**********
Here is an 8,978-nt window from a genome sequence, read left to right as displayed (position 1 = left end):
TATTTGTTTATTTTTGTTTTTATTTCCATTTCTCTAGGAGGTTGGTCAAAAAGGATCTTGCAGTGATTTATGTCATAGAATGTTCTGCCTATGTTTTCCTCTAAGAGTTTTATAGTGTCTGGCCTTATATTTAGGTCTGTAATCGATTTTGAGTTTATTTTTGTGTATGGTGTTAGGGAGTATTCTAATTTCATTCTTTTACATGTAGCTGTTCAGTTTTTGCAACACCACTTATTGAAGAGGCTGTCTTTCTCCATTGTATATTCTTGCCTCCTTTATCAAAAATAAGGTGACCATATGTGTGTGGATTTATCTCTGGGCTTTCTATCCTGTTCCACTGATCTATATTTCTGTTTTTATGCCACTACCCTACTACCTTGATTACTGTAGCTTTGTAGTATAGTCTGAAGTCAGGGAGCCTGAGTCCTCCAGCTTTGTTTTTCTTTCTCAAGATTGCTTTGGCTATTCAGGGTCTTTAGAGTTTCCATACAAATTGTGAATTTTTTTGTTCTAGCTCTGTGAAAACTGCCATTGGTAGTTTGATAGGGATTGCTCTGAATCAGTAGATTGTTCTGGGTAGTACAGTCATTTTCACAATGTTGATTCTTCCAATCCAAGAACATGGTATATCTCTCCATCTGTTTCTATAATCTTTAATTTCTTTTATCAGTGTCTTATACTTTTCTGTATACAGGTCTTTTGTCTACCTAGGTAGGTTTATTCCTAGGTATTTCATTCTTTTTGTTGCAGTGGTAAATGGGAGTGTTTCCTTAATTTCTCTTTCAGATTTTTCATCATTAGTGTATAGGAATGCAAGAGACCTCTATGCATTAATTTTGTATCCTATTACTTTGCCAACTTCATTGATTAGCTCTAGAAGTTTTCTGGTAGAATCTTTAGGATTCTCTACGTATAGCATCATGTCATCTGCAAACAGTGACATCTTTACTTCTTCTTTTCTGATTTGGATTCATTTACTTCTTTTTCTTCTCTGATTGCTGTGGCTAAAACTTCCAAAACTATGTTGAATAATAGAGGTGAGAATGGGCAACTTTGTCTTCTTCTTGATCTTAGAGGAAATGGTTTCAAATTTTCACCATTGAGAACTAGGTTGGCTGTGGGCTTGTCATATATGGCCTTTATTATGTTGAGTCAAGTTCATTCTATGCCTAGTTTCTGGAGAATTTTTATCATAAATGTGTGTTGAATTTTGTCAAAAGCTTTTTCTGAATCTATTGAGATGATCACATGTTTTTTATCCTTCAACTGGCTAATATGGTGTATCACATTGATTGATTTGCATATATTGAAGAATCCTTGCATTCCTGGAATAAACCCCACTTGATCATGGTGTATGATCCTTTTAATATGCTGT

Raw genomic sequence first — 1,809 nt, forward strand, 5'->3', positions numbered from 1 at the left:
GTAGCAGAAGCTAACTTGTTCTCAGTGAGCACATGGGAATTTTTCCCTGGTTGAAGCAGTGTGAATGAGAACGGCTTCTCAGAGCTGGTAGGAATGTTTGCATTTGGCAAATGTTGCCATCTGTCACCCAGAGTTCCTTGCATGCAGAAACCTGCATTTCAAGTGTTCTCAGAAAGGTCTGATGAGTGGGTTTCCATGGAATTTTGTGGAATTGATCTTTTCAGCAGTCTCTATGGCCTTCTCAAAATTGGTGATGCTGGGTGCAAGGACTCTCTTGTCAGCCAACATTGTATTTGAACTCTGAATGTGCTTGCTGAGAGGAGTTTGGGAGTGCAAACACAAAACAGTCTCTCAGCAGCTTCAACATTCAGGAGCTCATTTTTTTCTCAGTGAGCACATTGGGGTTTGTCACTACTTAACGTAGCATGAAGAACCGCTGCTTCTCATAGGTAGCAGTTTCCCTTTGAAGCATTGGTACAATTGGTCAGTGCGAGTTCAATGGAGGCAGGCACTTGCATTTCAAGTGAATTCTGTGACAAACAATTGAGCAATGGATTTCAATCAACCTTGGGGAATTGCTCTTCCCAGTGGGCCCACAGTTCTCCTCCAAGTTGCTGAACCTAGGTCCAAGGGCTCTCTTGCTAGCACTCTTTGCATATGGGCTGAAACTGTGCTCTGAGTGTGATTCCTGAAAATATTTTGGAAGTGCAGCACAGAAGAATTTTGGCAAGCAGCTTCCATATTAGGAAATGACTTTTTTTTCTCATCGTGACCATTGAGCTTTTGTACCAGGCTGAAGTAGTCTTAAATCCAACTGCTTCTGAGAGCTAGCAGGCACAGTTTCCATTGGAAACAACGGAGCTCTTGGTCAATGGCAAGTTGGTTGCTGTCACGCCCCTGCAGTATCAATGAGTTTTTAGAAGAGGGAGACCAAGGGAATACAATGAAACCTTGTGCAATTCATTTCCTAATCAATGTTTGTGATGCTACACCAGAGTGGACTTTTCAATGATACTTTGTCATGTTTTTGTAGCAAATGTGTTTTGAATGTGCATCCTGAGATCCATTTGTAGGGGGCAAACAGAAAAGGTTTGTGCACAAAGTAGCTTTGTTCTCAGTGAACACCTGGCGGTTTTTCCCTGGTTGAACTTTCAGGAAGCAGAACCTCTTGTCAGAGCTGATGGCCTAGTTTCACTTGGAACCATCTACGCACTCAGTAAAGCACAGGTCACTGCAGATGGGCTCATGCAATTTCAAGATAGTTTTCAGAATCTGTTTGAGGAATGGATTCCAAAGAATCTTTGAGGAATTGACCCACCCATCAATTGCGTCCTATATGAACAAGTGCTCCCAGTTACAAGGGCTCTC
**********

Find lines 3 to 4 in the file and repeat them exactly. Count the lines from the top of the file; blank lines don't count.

Raw genomic sequence first — 1,809 nt, forward strand, 5'->3', positions numbered from 1 at the left:
GTAGCAGAAGCTAACTTGTTCTCAGTGAGCACATGGGAATTTTTCCCTGGTTGAAGCAGTGTGAATGAGAACGGCTTCTCAGAGCTGGTAGGAATGTTTGCATTTGGCAAATGTTGCCATCTGTCACCCAGAGTTCCTTGCATGCAGAAACCTGCATTTCAAGTGTTCTCAGAAAGGTCTGATGAGTGGGTTTCCATGGAATTTTGTGGAATTGATCTTTTCAGCAGTCTCTATGGCCTTCTCAAAATTGGTGATGCTGGGTGCAAGGACTCTCTTGTCAGCCAACATTGTATTTGAACTCTGAATGTGCTTGCTGAGAGGAGTTTGGGAGTGCAAACACAAAACAGTCTCTCAGCAGCTTCAACATTCAGGAGCTCATTTTTTTCTCAGTGAGCACATTGGGGTTTGTCACTACTTAACGTAGCATGAAGAACCGCTGCTTCTCATAGGTAGCAGTTTCCCTTTGAAGCATTGGTACAATTGGTCAGTGCGAGTTCAATGGAGGCAGGCACTTGCATTTCAAGTGAATTCTGTGACAAACAATTGAGCAATGGATTTCAATCAACCTTGGGGAATTGCTCTTCCCAGTGGGCCCACAGTTCTCCTCCAAGTTGCTGAACCTAGGTCCAAGGGCTCTCTTGCTAGCACTCTTTGCATATGGGCTGAAACTGTGCTCTGAGTGTGATTCCTGAAAATATTTTGGAAGTGCAGCACAGAAGAATTTTGGCAAGCAGCTTCCATATTAGGAAATGACTTTTTTTTCTCATCGTGACCATTGAGCTTTTGTACCAGGCTGAAGTAGTCTTAAATCCAACTGCTTCTGAGAGCTAGCAGGCACAGTTTCCATTGGAAACAACGGAGCTCTTGGTCAATGGCAAGTTGGTTGCTGTCACGCCCCTGCAGTATCAATGAGTTTTTAGAAGAGGGAGACCAAGGGAATACAATGAAACCTTGTGCAATTCATTTCCTAATCAATGTTTGTGATGCTACACCAGAGTGGACTTTTCAATGATACTTTGTCATGTTTTTGTAGCAAATGTGTTTTGAATGTGCATCCTGAGATCCATTTGTAGGGGGCAAACAGAAAAGGTTTGTGCACAAAGTAGCTTTGTTCTCAGTGAACACCTGGCGGTTTTTCCCTGGTTGAACTTTCAGGAAGCAGAACCTCTTGTCAGAGCTGATGGCCTAGTTTCACTTGGAACCATCTACGCACTCAGTAAAGCACAGGTCACTGCAGATGGGCTCATGCAATTTCAAGATAGTTTTCAGAATCTGTTTGAGGAATGGATTCCAAAGAATCTTTGAGGAATTGACCCACCCATCAATTGCGTCCTATATGAACAAGTGCTCCCAGTTACAAGGGCTCTC